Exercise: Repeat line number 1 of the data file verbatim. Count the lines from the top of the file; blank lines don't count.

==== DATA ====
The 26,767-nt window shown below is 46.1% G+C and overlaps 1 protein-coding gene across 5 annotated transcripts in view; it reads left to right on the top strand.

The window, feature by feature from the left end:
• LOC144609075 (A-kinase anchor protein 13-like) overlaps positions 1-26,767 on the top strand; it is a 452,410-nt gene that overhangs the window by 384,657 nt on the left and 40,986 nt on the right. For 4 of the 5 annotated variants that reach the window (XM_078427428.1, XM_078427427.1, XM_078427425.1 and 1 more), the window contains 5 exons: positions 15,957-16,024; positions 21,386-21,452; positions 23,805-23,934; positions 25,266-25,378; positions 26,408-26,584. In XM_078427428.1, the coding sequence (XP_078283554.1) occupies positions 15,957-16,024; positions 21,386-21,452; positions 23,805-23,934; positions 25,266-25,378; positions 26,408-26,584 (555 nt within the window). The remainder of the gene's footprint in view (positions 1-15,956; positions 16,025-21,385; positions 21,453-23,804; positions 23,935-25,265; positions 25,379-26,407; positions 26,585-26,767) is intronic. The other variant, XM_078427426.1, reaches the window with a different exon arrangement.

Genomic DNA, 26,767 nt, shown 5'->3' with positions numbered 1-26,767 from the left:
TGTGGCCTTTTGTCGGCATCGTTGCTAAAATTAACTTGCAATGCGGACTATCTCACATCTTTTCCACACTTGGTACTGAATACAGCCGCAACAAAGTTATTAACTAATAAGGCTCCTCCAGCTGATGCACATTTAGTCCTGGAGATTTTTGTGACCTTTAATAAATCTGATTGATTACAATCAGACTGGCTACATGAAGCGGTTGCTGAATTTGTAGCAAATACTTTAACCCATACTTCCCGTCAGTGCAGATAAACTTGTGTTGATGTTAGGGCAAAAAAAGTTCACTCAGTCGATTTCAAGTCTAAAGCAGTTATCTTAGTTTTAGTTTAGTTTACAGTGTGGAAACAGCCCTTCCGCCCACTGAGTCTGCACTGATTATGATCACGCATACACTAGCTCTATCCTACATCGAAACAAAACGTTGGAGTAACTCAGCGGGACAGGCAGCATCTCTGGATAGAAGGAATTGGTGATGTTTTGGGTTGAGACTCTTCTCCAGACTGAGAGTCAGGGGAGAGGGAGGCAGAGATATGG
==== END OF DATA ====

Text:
The 26,767-nt window shown below is 46.1% G+C and overlaps 1 protein-coding gene across 5 annotated transcripts in view; it reads left to right on the top strand.